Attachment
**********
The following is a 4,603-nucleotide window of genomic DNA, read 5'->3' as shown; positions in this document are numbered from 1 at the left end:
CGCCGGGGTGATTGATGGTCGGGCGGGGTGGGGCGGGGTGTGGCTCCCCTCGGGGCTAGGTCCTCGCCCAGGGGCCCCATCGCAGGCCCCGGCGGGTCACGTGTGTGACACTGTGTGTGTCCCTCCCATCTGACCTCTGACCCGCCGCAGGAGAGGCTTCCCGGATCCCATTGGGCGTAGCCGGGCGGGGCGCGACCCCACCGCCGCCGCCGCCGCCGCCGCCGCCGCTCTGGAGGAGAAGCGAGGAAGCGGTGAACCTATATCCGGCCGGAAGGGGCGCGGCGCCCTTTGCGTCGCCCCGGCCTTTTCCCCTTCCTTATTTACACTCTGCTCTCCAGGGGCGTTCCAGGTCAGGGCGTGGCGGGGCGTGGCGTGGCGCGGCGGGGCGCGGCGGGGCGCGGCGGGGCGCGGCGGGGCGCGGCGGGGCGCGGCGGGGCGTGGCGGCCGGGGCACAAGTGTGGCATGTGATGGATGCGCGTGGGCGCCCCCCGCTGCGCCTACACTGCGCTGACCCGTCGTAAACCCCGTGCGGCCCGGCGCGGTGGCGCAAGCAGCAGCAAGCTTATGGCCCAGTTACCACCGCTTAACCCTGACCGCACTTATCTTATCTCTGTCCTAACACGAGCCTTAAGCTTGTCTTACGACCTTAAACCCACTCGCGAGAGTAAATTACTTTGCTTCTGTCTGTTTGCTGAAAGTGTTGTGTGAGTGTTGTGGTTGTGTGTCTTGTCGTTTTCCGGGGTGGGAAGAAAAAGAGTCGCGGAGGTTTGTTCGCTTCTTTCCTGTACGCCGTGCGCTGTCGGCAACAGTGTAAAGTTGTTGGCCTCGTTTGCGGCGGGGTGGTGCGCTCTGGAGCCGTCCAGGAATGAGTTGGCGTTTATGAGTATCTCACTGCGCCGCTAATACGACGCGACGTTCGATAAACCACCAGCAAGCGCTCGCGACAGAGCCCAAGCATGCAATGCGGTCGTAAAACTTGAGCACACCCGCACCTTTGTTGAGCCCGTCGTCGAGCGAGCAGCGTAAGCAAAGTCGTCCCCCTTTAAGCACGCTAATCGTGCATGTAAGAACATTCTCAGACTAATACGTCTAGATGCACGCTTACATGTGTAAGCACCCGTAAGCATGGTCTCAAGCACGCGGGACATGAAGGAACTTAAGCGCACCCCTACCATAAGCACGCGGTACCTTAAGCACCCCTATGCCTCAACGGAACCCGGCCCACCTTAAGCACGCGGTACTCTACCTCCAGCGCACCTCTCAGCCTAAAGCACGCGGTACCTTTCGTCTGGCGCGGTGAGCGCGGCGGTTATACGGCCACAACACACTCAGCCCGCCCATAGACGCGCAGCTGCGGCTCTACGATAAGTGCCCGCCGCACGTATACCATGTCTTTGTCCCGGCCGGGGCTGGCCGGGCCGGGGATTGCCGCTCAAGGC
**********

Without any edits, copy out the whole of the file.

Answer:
The following is a 4,603-nucleotide window of genomic DNA, read 5'->3' as shown; positions in this document are numbered from 1 at the left end:
CGCCGGGGTGATTGATGGTCGGGCGGGGTGGGGCGGGGTGTGGCTCCCCTCGGGGCTAGGTCCTCGCCCAGGGGCCCCATCGCAGGCCCCGGCGGGTCACGTGTGTGACACTGTGTGTGTCCCTCCCATCTGACCTCTGACCCGCCGCAGGAGAGGCTTCCCGGATCCCATTGGGCGTAGCCGGGCGGGGCGCGACCCCACCGCCGCCGCCGCCGCCGCCGCCGCCGCTCTGGAGGAGAAGCGAGGAAGCGGTGAACCTATATCCGGCCGGAAGGGGCGCGGCGCCCTTTGCGTCGCCCCGGCCTTTTCCCCTTCCTTATTTACACTCTGCTCTCCAGGGGCGTTCCAGGTCAGGGCGTGGCGGGGCGTGGCGTGGCGCGGCGGGGCGCGGCGGGGCGCGGCGGGGCGCGGCGGGGCGCGGCGGGGCGCGGCGGGGCGTGGCGGCCGGGGCACAAGTGTGGCATGTGATGGATGCGCGTGGGCGCCCCCCGCTGCGCCTACACTGCGCTGACCCGTCGTAAACCCCGTGCGGCCCGGCGCGGTGGCGCAAGCAGCAGCAAGCTTATGGCCCAGTTACCACCGCTTAACCCTGACCGCACTTATCTTATCTCTGTCCTAACACGAGCCTTAAGCTTGTCTTACGACCTTAAACCCACTCGCGAGAGTAAATTACTTTGCTTCTGTCTGTTTGCTGAAAGTGTTGTGTGAGTGTTGTGGTTGTGTGTCTTGTCGTTTTCCGGGGTGGGAAGAAAAAGAGTCGCGGAGGTTTGTTCGCTTCTTTCCTGTACGCCGTGCGCTGTCGGCAACAGTGTAAAGTTGTTGGCCTCGTTTGCGGCGGGGTGGTGCGCTCTGGAGCCGTCCAGGAATGAGTTGGCGTTTATGAGTATCTCACTGCGCCGCTAATACGACGCGACGTTCGATAAACCACCAGCAAGCGCTCGCGACAGAGCCCAAGCATGCAATGCGGTCGTAAAACTTGAGCACACCCGCACCTTTGTTGAGCCCGTCGTCGAGCGAGCAGCGTAAGCAAAGTCGTCCCCCTTTAAGCACGCTAATCGTGCATGTAAGAACATTCTCAGACTAATACGTCTAGATGCACGCTTACATGTGTAAGCACCCGTAAGCATGGTCTCAAGCACGCGGGACATGAAGGAACTTAAGCGCACCCCTACCATAAGCACGCGGTACCTTAAGCACCCCTATGCCTCAACGGAACCCGGCCCACCTTAAGCACGCGGTACTCTACCTCCAGCGCACCTCTCAGCCTAAAGCACGCGGTACCTTTCGTCTGGCGCGGTGAGCGCGGCGGTTATACGGCCACAACACACTCAGCCCGCCCATAGACGCGCAGCTGCGGCTCTACGATAAGTGCCCGCCGCACGTATACCATGTCTTTGTCCCGGCCGGGGCTGGCCGGGCCGGGGATTGCCGCTCAAGGC